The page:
Supporting the Arts in Western Massachusetts and Beyond

July 22, 2013


Williamstown Theatre, Williamstown, MA
through July 21, 2013
by Shera Cohen

Betty Hapgood is no James Bond. One obvious difference between the two is that she is female. She is also a mom. Bond is suave, drinks martinis, and dresses impeccably. Hapgood is brittle, matter of fact, and wears off-the-rack skirts. However, similarities outweigh one side of this seesaw of espionage. Both fictional characters are British spies, hate the Russians, pack guns, are intelligent, and A+ at their jobs. While both worked in the 1980’s and might have passed in the corridors outside of M’s office, there would have been no attraction. Bond would never bed Hapgood because she’s too bright and, after all, a mother. Hapgood, in turn, would dismiss Bond because he is a high maintenance risk-taker.

Tom Stoppard penned “Hapgood.” Who am I and/or any critic from In the Spotlight in Springfield, MA to cast aspersions on this Academy Award and Tony Award winning writer? For the most part, spotlight reviews take the material as a given, commenting on the production qualities instead. Exception must be made regarding “Hapgood.” The play is uninteresting and seems unfinished. Kate Burton – a marvelous actress and mainstay at Williamstown for 18 years – tries so hard to make Hapgood real, but she fails to make her character and the play much more than two-hours of ho hum theatre. No fault can be found with any of the actors – each pulling his weight to try to make “Hapgood” good.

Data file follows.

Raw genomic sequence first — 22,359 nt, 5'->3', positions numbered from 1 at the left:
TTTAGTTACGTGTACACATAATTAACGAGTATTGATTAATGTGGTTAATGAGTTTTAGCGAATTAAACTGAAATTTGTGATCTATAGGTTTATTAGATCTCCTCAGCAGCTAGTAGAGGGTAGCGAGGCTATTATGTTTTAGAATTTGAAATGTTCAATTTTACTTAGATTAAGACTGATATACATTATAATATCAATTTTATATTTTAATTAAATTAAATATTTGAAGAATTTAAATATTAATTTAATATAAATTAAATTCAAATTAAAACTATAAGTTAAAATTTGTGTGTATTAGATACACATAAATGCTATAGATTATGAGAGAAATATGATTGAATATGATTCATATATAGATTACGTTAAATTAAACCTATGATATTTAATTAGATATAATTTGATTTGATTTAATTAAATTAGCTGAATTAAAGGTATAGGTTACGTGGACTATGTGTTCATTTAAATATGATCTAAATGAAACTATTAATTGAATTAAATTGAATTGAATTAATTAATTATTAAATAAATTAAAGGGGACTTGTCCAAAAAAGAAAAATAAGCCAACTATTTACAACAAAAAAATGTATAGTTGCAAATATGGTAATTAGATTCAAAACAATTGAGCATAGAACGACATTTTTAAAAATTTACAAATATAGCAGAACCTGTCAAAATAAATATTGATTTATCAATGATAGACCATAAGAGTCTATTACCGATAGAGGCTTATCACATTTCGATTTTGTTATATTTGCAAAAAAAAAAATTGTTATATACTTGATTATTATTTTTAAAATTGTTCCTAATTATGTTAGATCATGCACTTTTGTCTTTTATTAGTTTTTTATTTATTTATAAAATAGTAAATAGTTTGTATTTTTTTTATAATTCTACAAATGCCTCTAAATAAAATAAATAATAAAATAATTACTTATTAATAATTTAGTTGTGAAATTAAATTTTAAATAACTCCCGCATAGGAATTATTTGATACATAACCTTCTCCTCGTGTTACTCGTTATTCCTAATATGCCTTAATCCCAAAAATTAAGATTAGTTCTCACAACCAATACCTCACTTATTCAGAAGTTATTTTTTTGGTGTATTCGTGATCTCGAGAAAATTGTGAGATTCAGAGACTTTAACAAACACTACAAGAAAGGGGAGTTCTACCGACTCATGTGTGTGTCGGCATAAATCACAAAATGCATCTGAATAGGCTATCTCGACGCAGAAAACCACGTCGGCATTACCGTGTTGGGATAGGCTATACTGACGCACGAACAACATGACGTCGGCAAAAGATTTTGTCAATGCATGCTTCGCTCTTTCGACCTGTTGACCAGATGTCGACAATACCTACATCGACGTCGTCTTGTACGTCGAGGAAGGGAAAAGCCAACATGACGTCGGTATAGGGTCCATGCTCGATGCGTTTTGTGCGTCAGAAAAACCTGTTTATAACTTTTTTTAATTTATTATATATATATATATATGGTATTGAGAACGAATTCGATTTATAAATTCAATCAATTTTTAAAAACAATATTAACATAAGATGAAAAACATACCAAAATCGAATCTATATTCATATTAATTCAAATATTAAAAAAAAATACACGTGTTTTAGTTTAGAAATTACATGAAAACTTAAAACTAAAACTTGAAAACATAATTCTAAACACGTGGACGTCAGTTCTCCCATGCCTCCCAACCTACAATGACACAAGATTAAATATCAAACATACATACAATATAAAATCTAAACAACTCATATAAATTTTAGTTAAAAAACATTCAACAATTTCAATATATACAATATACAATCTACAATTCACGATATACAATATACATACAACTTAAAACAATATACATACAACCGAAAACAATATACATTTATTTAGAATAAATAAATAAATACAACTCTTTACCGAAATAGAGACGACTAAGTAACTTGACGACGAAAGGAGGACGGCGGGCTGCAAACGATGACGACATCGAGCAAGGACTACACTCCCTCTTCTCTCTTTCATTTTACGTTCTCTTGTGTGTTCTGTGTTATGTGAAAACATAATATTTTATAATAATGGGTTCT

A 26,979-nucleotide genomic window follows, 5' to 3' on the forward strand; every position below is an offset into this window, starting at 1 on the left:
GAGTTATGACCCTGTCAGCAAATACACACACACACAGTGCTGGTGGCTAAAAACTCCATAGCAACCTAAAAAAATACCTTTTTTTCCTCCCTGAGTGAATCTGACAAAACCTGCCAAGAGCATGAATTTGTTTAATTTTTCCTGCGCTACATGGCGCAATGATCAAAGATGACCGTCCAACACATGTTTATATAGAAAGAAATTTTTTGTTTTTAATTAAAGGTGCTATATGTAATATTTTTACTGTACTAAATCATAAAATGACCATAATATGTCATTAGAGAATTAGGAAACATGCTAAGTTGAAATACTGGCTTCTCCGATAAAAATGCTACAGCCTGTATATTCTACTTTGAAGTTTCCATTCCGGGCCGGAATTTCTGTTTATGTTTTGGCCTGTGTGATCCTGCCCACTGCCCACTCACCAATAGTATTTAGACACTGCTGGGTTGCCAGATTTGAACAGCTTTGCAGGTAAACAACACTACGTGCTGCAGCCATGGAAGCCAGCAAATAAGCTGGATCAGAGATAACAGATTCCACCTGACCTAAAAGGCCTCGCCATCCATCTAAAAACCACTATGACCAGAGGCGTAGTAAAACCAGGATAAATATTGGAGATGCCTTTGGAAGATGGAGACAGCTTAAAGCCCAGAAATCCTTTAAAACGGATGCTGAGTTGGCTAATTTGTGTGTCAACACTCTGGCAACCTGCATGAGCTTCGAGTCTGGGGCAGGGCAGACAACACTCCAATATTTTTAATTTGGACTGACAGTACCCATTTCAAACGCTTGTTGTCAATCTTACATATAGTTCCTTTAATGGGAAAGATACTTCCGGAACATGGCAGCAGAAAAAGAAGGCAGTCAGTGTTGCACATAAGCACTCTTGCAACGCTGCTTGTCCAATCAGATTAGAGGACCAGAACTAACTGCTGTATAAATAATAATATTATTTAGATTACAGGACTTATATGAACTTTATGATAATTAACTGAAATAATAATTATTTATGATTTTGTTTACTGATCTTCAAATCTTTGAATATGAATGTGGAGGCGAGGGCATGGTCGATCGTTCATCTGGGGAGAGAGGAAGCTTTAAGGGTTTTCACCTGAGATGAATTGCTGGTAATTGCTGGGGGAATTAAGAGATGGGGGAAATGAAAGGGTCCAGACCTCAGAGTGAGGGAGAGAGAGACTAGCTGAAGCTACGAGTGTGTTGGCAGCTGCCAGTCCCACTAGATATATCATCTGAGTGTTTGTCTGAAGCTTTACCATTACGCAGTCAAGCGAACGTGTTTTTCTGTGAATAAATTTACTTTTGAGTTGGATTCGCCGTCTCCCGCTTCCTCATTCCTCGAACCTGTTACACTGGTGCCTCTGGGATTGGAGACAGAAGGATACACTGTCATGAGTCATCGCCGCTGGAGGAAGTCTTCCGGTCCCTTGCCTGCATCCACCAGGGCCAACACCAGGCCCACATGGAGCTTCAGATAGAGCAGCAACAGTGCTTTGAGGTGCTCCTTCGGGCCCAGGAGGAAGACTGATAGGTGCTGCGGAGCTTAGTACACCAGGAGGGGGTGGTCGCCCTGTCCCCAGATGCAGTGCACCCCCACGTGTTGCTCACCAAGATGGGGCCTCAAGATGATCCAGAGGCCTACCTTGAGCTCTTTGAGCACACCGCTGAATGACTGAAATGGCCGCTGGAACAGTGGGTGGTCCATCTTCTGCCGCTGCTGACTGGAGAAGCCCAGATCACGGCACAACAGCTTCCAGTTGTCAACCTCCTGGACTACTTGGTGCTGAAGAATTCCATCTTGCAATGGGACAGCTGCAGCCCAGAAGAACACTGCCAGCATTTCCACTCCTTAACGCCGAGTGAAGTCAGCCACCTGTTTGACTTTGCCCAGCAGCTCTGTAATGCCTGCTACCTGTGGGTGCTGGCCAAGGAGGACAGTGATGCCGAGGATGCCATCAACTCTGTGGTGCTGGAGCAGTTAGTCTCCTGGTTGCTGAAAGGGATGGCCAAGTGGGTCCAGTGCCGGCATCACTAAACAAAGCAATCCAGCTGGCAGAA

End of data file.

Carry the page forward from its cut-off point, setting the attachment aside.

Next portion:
Note that every reviewer has his/her opinion. For Stoppard lovers of “Rosencrantz and Guildenstern Are Dead,” “Travesties” and “Arcadia” there are those who don’t like any of the above. Yet, there is other Stoppard work like “The Real Inspector Hound,” “Round Crossing” and “Shakespeare in Love.” Each of these deserves high marks.